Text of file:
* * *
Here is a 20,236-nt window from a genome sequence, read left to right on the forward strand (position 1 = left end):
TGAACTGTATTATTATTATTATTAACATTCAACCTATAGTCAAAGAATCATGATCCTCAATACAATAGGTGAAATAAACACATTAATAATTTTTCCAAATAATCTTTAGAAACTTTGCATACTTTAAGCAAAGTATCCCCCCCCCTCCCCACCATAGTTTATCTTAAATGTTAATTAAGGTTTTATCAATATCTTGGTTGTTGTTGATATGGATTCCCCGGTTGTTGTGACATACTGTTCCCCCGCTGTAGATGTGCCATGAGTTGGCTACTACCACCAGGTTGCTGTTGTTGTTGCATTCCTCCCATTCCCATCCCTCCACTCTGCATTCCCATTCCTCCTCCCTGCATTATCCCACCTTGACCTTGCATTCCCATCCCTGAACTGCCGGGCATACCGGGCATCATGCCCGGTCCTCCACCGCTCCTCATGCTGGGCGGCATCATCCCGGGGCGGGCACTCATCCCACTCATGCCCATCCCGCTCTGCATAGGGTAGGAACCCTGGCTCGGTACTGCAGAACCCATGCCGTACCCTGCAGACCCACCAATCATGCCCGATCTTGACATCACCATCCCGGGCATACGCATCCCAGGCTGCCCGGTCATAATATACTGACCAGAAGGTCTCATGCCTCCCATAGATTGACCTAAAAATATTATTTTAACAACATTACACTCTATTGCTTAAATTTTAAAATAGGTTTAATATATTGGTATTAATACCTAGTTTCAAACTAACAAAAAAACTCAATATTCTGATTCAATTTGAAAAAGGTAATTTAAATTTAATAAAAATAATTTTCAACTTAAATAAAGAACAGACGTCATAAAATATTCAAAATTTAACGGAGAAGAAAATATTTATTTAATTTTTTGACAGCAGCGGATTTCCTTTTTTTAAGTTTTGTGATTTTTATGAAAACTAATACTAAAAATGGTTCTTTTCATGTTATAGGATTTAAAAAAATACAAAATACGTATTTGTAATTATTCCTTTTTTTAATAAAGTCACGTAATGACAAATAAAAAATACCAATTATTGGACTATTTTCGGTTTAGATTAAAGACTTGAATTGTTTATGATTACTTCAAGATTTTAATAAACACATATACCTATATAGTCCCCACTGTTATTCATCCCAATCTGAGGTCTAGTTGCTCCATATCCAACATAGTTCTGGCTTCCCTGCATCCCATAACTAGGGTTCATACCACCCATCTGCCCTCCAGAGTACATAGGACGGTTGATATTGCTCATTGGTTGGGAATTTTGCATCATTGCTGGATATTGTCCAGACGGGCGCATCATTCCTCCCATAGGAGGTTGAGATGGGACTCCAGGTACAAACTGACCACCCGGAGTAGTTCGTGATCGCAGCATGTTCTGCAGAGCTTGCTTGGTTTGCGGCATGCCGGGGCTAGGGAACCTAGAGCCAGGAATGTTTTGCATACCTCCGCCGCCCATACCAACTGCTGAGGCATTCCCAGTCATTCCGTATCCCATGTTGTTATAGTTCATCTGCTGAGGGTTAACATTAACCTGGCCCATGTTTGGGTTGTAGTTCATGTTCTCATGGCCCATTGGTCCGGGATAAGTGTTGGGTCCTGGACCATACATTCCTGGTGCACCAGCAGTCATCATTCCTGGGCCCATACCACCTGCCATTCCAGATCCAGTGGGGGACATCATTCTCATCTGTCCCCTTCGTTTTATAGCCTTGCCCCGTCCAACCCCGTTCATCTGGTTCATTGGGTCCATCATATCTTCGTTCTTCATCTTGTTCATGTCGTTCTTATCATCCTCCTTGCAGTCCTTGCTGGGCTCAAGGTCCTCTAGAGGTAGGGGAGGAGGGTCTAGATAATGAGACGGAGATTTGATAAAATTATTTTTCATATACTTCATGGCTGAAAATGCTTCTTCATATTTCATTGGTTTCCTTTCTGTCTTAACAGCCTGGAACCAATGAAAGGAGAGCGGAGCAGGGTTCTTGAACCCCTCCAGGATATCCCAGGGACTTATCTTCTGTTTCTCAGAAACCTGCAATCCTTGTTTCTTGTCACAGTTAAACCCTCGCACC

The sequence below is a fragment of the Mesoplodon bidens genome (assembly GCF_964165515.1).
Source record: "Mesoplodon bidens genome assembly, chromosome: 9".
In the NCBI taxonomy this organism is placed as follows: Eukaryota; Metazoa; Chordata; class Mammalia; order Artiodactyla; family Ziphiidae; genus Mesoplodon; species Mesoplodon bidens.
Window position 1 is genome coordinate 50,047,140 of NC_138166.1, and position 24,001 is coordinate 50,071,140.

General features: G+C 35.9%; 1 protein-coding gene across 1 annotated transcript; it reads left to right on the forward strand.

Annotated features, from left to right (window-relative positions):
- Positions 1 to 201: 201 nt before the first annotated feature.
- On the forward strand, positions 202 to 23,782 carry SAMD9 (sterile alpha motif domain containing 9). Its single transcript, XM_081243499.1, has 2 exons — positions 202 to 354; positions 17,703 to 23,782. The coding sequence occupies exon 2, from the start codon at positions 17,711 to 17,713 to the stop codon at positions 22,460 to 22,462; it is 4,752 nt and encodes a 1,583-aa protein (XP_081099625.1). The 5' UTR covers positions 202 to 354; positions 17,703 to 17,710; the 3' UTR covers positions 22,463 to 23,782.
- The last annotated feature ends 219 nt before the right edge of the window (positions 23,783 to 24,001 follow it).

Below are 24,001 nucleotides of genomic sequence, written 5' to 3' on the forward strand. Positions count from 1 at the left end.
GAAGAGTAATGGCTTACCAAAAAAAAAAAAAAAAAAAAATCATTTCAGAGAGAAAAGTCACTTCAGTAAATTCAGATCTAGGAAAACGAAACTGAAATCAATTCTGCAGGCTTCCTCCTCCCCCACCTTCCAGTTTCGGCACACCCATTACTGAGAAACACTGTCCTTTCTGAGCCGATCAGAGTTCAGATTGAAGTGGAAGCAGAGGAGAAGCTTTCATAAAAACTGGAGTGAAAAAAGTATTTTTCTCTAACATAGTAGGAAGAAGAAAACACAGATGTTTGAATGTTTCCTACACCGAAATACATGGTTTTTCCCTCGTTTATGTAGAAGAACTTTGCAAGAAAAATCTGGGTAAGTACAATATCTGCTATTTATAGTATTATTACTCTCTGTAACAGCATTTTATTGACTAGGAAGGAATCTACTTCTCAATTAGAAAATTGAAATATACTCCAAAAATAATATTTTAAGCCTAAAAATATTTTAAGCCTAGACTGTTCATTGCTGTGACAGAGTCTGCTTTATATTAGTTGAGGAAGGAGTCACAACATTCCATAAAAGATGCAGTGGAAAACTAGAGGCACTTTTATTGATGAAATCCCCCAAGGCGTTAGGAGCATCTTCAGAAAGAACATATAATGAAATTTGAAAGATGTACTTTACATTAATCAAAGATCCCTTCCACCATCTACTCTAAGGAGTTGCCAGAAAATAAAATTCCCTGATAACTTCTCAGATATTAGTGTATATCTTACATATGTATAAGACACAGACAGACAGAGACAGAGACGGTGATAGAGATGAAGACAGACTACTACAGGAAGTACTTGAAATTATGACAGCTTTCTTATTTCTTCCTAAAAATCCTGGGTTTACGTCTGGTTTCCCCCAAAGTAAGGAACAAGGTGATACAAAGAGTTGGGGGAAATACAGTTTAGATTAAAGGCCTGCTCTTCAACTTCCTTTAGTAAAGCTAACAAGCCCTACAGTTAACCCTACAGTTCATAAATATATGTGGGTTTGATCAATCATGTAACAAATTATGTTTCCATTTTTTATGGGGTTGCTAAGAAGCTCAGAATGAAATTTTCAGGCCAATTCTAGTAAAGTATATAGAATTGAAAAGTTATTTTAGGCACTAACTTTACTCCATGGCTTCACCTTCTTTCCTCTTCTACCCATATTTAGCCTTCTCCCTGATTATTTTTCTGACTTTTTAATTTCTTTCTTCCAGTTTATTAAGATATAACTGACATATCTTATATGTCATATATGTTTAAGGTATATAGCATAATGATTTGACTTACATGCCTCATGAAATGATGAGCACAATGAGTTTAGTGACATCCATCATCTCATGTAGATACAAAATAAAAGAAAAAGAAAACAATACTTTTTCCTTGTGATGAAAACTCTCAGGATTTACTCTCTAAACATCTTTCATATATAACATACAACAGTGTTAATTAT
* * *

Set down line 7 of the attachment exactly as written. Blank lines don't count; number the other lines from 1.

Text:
General features: G+C 35.9%; 1 protein-coding gene across 1 annotated transcript; it reads left to right on the forward strand.